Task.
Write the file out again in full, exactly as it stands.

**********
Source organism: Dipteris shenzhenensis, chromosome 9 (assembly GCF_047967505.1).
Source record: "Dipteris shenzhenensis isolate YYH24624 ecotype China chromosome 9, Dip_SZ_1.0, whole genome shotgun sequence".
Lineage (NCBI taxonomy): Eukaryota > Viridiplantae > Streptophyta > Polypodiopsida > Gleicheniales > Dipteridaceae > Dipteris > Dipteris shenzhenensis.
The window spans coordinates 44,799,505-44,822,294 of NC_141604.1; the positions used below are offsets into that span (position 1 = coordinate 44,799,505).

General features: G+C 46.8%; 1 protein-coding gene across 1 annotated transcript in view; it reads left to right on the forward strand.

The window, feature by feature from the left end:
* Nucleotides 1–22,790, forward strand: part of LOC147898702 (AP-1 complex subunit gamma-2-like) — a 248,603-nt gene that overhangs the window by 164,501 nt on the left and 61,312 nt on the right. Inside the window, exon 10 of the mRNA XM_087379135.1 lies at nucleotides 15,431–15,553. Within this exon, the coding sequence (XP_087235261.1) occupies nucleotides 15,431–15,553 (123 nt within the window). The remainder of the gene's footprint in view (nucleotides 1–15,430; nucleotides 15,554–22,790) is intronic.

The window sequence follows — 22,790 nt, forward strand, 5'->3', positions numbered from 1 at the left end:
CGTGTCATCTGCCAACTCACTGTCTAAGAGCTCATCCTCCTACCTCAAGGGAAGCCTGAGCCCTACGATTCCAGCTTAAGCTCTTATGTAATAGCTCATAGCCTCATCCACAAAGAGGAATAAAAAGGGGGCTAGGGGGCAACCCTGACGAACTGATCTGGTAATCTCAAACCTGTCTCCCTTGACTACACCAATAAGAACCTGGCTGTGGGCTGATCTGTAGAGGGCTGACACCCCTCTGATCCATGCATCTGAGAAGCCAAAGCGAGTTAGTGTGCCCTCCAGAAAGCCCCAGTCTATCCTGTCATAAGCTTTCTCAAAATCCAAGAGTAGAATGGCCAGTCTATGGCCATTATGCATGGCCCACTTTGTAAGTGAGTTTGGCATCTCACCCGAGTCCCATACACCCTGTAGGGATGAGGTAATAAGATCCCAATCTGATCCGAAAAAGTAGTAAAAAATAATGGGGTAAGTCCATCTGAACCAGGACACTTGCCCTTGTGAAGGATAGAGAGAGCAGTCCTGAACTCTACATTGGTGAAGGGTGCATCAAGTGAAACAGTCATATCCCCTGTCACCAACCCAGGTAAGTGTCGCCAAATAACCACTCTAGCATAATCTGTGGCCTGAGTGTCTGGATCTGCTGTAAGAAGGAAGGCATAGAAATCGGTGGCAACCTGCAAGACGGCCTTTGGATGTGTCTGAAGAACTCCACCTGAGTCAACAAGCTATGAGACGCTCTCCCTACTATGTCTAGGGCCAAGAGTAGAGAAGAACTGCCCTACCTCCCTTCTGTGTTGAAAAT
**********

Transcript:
Source organism: Dipteris shenzhenensis, chromosome 9 (assembly GCF_047967505.1).
Source record: "Dipteris shenzhenensis isolate YYH24624 ecotype China chromosome 9, Dip_SZ_1.0, whole genome shotgun sequence".
Lineage (NCBI taxonomy): Eukaryota > Viridiplantae > Streptophyta > Polypodiopsida > Gleicheniales > Dipteridaceae > Dipteris > Dipteris shenzhenensis.
The window spans coordinates 44,799,505-44,822,294 of NC_141604.1; the positions used below are offsets into that span (position 1 = coordinate 44,799,505).

General features: G+C 46.8%; 1 protein-coding gene across 1 annotated transcript in view; it reads left to right on the forward strand.

The window, feature by feature from the left end:
* Nucleotides 1–22,790, forward strand: part of LOC147898702 (AP-1 complex subunit gamma-2-like) — a 248,603-nt gene that overhangs the window by 164,501 nt on the left and 61,312 nt on the right. Inside the window, exon 10 of the mRNA XM_087379135.1 lies at nucleotides 15,431–15,553. Within this exon, the coding sequence (XP_087235261.1) occupies nucleotides 15,431–15,553 (123 nt within the window). The remainder of the gene's footprint in view (nucleotides 1–15,430; nucleotides 15,554–22,790) is intronic.

The window sequence follows — 22,790 nt, forward strand, 5'->3', positions numbered from 1 at the left end:
CGTGTCATCTGCCAACTCACTGTCTAAGAGCTCATCCTCCTACCTCAAGGGAAGCCTGAGCCCTACGATTCCAGCTTAAGCTCTTATGTAATAGCTCATAGCCTCATCCACAAAGAGGAATAAAAAGGGGGCTAGGGGGCAACCCTGACGAACTGATCTGGTAATCTCAAACCTGTCTCCCTTGACTACACCAATAAGAACCTGGCTGTGGGCTGATCTGTAGAGGGCTGACACCCCTCTGATCCATGCATCTGAGAAGCCAAAGCGAGTTAGTGTGCCCTCCAGAAAGCCCCAGTCTATCCTGTCATAAGCTTTCTCAAAATCCAAGAGTAGAATGGCCAGTCTATGGCCATTATGCATGGCCCACTTTGTAAGTGAGTTTGGCATCTCACCCGAGTCCCATACACCCTGTAGGGATGAGGTAATAAGATCCCAATCTGATCCGAAAAAGTAGTAAAAAATAATGGGGTAAGTCCATCTGAACCAGGACACTTGCCCTTGTGAAGGATAGAGAGAGCAGTCCTGAACTCTACATTGGTGAAGGGTGCATCAAGTGAAACAGTCATATCCCCTGTCACCAACCCAGGTAAGTGTCGCCAAATAACCACTCTAGCATAATCTGTGGCCTGAGTGTCTGGATCTGCTGTAAGAAGGAAGGCATAGAAATCGGTGGCAACCTGCAAGACGGCCTTTGGATGTGTCTGAAGAACTCCACCTGAGTCAACAAGCTATGAGACGCTCTCCCTACTATGTCTAGGGCCAAGAGTAGAGAAGAACTGCCCTACCTCCCTTCTGTGTTGAAAAT